Jul 27, 2014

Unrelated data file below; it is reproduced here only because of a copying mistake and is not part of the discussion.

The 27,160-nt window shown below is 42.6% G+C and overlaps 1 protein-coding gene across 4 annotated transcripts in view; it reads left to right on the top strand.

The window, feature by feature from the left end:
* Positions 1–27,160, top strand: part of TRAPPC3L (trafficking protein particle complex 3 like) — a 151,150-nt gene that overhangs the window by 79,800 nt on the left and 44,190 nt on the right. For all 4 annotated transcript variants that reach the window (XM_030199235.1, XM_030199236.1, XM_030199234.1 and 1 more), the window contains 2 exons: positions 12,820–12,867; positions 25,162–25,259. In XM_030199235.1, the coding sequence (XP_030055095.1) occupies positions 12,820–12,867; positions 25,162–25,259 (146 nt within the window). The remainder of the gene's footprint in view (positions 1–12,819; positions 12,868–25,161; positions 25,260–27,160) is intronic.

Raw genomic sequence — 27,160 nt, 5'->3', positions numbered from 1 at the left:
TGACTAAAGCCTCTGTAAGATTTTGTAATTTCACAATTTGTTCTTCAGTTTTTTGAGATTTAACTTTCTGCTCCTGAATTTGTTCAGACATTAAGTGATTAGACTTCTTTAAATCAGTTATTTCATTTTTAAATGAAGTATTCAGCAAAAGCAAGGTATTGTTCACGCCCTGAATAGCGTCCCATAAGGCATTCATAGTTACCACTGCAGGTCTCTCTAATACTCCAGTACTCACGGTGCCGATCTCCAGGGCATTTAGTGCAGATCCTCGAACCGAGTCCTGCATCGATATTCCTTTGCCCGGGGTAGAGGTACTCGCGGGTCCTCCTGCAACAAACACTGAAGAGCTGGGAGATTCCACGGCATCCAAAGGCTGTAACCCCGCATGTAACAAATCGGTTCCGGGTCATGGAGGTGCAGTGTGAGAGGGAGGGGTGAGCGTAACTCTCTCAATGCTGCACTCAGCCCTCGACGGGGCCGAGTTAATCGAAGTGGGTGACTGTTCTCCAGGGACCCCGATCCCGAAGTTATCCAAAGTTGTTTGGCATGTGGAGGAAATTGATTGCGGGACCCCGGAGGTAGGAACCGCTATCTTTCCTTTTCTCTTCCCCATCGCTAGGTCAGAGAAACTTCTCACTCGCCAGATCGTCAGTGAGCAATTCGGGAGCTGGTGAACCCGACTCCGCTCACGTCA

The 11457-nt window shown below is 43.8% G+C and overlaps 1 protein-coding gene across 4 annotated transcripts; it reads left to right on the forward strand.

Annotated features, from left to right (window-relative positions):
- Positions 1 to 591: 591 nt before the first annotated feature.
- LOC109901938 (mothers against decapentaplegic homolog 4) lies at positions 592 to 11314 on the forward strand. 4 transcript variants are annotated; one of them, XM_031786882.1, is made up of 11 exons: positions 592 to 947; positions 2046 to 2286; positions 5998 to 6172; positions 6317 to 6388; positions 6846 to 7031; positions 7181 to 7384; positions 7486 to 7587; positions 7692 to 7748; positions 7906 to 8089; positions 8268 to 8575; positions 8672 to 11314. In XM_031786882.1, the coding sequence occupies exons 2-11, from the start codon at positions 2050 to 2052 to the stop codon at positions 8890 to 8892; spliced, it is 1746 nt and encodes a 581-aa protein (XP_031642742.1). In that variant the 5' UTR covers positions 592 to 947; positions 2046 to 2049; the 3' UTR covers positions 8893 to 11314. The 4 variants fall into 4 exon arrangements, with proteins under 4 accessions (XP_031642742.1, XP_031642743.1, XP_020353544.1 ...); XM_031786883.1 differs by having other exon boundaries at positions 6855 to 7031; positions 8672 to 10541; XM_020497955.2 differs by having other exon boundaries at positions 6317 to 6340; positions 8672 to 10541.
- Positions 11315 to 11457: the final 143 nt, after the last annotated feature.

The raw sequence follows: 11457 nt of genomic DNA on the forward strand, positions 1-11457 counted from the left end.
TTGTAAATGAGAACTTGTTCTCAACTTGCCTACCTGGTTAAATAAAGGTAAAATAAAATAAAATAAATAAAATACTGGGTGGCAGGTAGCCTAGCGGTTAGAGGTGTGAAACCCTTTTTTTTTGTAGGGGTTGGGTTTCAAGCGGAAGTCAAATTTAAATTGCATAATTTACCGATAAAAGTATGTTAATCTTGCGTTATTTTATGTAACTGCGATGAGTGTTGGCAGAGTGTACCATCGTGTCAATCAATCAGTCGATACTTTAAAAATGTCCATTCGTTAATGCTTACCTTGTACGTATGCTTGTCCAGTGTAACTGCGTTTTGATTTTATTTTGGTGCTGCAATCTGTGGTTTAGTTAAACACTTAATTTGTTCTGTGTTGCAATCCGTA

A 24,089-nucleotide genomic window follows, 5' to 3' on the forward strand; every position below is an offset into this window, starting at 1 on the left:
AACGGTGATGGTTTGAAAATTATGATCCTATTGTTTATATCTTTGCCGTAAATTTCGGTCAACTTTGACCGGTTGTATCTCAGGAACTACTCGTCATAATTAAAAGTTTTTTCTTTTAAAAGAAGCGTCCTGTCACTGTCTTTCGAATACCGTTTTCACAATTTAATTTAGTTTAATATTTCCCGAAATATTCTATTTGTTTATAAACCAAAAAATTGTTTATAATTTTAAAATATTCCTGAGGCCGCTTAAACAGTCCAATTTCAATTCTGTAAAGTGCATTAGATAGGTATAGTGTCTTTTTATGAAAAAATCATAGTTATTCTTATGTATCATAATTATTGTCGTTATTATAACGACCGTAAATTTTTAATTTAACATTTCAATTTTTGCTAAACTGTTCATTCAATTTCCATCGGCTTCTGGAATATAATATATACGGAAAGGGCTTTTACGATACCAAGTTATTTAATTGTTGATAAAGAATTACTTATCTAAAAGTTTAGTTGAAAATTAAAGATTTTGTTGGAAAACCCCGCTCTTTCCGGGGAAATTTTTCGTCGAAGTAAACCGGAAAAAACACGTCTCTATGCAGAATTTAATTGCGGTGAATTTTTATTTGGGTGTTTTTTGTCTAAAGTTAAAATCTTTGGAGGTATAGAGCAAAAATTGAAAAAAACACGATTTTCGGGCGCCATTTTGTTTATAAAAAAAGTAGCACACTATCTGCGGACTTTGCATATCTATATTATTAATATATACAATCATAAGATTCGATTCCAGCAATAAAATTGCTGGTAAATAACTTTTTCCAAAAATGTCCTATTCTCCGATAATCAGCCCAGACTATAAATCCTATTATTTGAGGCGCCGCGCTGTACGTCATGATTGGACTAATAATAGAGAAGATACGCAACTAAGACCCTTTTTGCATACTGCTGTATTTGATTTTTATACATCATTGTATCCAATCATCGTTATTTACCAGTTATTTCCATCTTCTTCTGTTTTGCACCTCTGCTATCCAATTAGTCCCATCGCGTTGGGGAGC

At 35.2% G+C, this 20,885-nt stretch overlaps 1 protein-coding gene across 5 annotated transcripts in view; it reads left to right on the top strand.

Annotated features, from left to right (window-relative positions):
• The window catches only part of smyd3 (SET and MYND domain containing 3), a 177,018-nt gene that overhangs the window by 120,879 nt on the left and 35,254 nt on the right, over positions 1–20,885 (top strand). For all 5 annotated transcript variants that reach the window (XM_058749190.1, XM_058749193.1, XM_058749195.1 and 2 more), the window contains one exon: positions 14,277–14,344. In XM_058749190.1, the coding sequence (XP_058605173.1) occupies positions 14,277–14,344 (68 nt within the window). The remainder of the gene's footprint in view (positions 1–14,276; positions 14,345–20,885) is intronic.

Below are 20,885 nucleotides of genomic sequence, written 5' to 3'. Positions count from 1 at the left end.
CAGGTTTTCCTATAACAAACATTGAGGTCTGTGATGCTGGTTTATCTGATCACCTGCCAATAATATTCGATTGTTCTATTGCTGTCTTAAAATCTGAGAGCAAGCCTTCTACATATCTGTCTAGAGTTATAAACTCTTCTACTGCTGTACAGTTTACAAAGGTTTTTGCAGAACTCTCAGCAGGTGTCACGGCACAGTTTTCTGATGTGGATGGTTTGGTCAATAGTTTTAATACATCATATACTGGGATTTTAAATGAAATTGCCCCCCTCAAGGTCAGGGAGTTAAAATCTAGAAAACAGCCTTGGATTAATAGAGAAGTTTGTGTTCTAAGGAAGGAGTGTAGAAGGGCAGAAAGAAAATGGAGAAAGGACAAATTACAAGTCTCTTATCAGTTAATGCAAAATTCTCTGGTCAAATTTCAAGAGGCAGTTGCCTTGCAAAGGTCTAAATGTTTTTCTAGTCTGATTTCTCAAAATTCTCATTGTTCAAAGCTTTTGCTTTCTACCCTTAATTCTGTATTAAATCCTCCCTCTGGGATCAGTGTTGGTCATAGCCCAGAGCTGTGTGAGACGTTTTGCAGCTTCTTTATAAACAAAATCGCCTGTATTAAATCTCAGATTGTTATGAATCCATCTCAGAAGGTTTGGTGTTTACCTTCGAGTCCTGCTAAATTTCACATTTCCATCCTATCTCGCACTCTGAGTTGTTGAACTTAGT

While Rainer Werner Fassbinder—the ‘heart’ of German New Cinema—was not exactly a rampantly heterosexual geezer, he was a fan of many rampantly heterosexual films and filmmakers, both from his native Germany and Hollywood, as his early pre-Sirkian film noir/gangster flicks testify. Indeed, when interviewed by Hella Schlumberger in April 1978 for the German version of Playboy regarding, “people making films that you would have liked to make yourself,” Fassbinder named Klaus Lemke and his film 48 Stunden bis Acapulco (1967) aka 48 Hours to Acapulco—a rampantly heterosexual piece of celluloid if there ever was one—as one among only a handful of then-contemporary kraut films for which he displayed serious respect. A sort of Martin Scorsese of Deutschland, albeit more gritty, nihilistic, and taking a more raw realist approach, Lemke is best known for his reluctant love letter to the Hamburg underworld, Rocker (1972), but he has also directed a number of realist crime flicks starring mostly non-actors that anticipate the Dogme 95, with his work Paul (1974) aka Ein Tag ist manchmal das ganze Leben aka Paul - Geschichte eines Ausgestoßenen undoubtedly being one of his more notable cinematic works. Mostly revolving around a tastelessly charming kraut ex-con/small-time gangster who has just got out of prison and who spends most of his time aimlessly walking around drunk, insulting people in an exceedingly boisterously boorish manner, and hitting on used-up strippers/hookers who sport trashy wigs, one might describe Lemke’s little film as a realistic kraut comedy of the nihilistic post-WWII sort. Like his celluloid compatriots Eckhart Schmidt, Rudolf Thome, Roger Fritz, and Max Zihlmann of the ‘Neue Münchner Gruppe’ aka New Munich Group—an all but totally forgotten film movement that,somewhat unlike German New Cinema, sought to entertain and was daringly anti-intellectual in its essence—Lemke was more interested in cool criminals than feminist and neo-Marxist agitprop, even if the eponymous antihero of Paul is about as sensible as a gay autistic negro on crack. Like a Teutonic Mean Streets (1973) drunk off Paul Morrissey’s Flesh (1968), Lemke’s film is a rare crime flick that is as absurdly funny as it is just plain absurd. Filmed mostly around St. Pauli—a sleazy spot infamous for being Nordic Hamburg’s red-light district—and featuring authentic pimps and prostitutes as extras, Paul undoubtedly radiates a certain authentic grit and grime that most crime flicks lack. Indeed, a sort of anti-noir work where the male antihero is a ‘homme fatale’ who actually poses a discernible threat to female characters and not the other way around, Lemke’s 75-minute pernicious celluloid party seems like the hastily assembled and scatter-brained product of a raging dipsomaniac who has never seen a crime or film noir flick, as a truly anarchic work that breaks all the rules and conventions of its genre and them some.